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Re: IAB and "private" numbering

  • From: Jeroen Massar
  • Date: Sat Nov 12 12:55:44 2005
  • Openpgp: id=333E7C23;url=

[email protected] wrote:
> On Sat, Nov 12, 2005 at 04:40:20PM +0000, Christopher L. Morrow wrote:
>> On Fri, 11 Nov 2005, Tony Tauber wrote:
>>> The registries (including IANA as their root) should provide just
>>> that, a place to register the use of number resources to avoid collisions.
>>> I'm thinking that "private" number spaces should probably be used
>>> advisedly if not deprecated outright.
>> RIR's are taking heat (or some finger pointing atleast) for allocations
>> that don't appear in the public route table. There are many reasons why

A prefix doesn't have to reside in this beast called 'DFZ' for to be
used. There is (atm) no need for one to announce the address space used
by their cool chocolate factory machines, but maybe in the future one
might want to do it to be able to monitor from the comfort of ones home.
Thus the address space does need to be globally unique.

> i rant, yet again.  
> 	what is this "the" public routing table?  where does one
> 	get it?  in my 25 years of networking I have NEVER seen it.

Have you seen the moon? Touched it? I still can't be convinced that
pluto exists, I haven't seen it, but it appears to be there ;)

> 	i am convinced that it is a fictional as the "public" Internet.
> 	or the "DFZ" ... they do not exist, except in the fevered 
> 	imaginations of marketing droids... and the virus is more virulent
> 	than the H5N1 strain.  Note that it affects normally sane engineers
> 	who KNOW better.

Well I apparently have a lot of nasty viruses floating around in my body
at I used "DFP" with which I mean:

"Default Free Prefix, a prefix routed without having any smaller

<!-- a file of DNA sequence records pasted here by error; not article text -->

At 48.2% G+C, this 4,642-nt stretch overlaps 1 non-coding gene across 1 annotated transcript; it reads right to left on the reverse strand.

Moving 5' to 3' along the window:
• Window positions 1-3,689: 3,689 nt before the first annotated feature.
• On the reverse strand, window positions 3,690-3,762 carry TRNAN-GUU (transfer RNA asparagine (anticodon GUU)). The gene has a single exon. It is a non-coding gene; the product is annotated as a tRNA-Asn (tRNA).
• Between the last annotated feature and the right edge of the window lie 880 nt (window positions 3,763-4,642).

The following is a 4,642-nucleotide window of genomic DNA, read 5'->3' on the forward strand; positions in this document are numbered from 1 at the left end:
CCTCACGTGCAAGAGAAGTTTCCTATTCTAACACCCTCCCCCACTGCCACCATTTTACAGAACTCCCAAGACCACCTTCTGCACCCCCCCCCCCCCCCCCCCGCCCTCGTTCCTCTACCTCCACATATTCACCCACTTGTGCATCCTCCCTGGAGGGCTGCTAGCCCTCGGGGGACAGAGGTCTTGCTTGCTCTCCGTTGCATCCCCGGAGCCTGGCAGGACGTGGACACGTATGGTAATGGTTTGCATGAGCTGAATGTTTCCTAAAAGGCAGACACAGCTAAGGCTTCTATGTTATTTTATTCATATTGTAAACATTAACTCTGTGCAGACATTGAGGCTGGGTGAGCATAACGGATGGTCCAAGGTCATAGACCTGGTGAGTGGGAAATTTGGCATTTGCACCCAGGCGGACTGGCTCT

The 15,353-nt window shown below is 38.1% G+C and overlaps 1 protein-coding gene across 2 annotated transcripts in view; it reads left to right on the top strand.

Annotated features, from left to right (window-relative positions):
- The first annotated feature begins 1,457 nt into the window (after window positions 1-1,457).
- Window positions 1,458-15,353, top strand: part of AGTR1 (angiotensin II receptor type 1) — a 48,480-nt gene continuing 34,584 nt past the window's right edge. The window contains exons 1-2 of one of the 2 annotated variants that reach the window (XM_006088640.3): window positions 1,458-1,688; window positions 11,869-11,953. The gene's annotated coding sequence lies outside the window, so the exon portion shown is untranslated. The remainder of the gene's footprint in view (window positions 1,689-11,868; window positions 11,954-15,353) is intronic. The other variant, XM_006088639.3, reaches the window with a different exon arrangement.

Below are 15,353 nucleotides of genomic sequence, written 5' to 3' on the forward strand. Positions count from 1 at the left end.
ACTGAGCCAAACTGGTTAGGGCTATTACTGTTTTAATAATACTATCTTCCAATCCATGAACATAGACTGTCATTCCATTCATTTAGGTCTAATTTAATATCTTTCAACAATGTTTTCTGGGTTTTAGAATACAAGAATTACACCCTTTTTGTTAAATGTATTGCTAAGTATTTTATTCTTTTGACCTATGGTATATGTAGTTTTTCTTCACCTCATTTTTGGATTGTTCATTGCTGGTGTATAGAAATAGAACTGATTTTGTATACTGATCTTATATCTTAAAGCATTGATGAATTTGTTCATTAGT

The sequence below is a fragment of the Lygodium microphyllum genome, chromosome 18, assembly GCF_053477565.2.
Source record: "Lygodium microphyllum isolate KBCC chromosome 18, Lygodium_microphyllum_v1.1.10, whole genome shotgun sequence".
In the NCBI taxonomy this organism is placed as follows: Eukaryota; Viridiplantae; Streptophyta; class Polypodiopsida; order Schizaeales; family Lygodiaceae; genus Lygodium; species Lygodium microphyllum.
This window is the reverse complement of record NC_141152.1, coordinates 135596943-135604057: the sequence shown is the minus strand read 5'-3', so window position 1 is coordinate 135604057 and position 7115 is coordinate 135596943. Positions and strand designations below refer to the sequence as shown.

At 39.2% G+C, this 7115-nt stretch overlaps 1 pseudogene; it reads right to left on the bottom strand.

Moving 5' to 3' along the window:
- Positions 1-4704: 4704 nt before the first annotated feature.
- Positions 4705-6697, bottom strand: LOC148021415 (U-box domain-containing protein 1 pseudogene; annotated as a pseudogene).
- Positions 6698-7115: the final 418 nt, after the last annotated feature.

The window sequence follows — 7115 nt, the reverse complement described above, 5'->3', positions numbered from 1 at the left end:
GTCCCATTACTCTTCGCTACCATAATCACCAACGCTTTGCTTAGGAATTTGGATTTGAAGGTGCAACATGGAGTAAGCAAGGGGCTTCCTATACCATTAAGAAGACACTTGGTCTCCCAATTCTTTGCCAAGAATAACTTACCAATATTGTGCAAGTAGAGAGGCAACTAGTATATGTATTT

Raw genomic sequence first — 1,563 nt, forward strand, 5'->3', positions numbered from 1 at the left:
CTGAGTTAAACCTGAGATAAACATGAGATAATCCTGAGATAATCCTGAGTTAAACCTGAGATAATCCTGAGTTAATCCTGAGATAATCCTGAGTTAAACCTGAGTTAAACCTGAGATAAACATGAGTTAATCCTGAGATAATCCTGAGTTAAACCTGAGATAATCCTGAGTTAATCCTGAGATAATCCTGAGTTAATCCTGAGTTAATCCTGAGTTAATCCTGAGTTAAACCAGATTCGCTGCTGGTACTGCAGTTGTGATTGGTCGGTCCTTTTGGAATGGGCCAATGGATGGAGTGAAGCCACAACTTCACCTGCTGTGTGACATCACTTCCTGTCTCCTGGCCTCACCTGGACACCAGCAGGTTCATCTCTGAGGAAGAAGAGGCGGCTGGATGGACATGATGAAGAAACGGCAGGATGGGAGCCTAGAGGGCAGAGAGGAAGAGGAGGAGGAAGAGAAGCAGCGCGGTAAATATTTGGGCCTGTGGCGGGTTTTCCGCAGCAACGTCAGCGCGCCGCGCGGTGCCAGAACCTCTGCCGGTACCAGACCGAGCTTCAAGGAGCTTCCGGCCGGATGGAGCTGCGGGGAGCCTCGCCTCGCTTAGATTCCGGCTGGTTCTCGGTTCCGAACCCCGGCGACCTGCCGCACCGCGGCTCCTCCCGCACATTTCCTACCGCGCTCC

prefixes covering it. Removing such a prefix will make the
prefix unreachable."

DFZ would be the group of all DFP's.

> 	back in the SRInic days, there was the "connected" and "unconnected"
> 	databases.  ... to mark prefixes that were connected to the ARPAnet
> 	and those that were in "private" networks, like CSnet, NSFnet, and
> 	enterprise networks.  Tony is right in this respect, RFC1918 space
> 	is a feeble attempt to get around/past the lack of address space
> 	that became apparent in IPv4 ... with IPv6, there is no real 
> 	reason to try and recreate private space (leaving aside renumbering)


> 	IMHO, assigning globally unique prefixes to those who utilize IP
> 	protocols, regardsless of whom else they choose to "see" via routing
> 	is the right course.  every other attempt to split the assignements
> 	into "us" vs. "them" has had less than satisfactory results.

Absolutely. Address space is there to address hosts and thus should be
made available to places that have a hosts.

The only issues at a certain point will become routing table size and
that is the new problem to fix, there is now "enough" address space.
(Taking into consideration that 2000::/3 is only 1/8th of the total IPv6
address space and that we can peep up 8 times before it runs out :)


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